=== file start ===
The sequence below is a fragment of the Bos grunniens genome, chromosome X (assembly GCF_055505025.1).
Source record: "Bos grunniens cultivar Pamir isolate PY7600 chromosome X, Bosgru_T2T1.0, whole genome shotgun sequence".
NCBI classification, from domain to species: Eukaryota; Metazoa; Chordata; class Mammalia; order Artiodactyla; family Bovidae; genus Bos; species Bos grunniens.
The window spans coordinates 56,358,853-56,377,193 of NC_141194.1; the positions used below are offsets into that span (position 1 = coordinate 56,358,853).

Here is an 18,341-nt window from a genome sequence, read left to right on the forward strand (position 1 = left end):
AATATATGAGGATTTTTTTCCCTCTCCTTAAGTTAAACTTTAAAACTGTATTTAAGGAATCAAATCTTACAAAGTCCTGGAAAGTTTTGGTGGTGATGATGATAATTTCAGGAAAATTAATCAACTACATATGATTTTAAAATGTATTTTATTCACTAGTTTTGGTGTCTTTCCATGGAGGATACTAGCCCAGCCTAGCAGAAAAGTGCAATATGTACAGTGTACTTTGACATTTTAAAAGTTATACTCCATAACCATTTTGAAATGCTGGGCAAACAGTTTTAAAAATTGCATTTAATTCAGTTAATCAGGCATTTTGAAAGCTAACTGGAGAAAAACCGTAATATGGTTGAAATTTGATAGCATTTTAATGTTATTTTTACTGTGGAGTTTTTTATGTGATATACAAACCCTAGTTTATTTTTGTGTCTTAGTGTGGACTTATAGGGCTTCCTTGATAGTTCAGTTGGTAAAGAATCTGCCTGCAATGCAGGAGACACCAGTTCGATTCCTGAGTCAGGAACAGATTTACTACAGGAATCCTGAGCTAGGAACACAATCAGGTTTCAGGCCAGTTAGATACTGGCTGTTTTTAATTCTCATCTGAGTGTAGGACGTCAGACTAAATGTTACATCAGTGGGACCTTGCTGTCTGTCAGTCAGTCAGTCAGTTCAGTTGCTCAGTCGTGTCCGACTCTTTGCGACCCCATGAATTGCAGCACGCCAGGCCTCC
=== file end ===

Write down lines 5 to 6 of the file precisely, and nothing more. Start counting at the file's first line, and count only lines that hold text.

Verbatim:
Here is an 18,341-nt window from a genome sequence, read left to right on the forward strand (position 1 = left end):
AATATATGAGGATTTTTTTCCCTCTCCTTAAGTTAAACTTTAAAACTGTATTTAAGGAATCAAATCTTACAAAGTCCTGGAAAGTTTTGGTGGTGATGATGATAATTTCAGGAAAATTAATCAACTACATATGATTTTAAAATGTATTTTATTCACTAGTTTTGGTGTCTTTCCATGGAGGATACTAGCCCAGCCTAGCAGAAAAGTGCAATATGTACAGTGTACTTTGACATTTTAAAAGTTATACTCCATAACCATTTTGAAATGCTGGGCAAACAGTTTTAAAAATTGCATTTAATTCAGTTAATCAGGCATTTTGAAAGCTAACTGGAGAAAAACCGTAATATGGTTGAAATTTGATAGCATTTTAATGTTATTTTTACTGTGGAGTTTTTTATGTGATATACAAACCCTAGTTTATTTTTGTGTCTTAGTGTGGACTTATAGGGCTTCCTTGATAGTTCAGTTGGTAAAGAATCTGCCTGCAATGCAGGAGACACCAGTTCGATTCCTGAGTCAGGAACAGATTTACTACAGGAATCCTGAGCTAGGAACACAATCAGGTTTCAGGCCAGTTAGATACTGGCTGTTTTTAATTCTCATCTGAGTGTAGGACGTCAGACTAAATGTTACATCAGTGGGACCTTGCTGTCTGTCAGTCAGTCAGTCAGTTCAGTTGCTCAGTCGTGTCCGACTCTTTGCGACCCCATGAATTGCAGCACGCCAGGCCTCC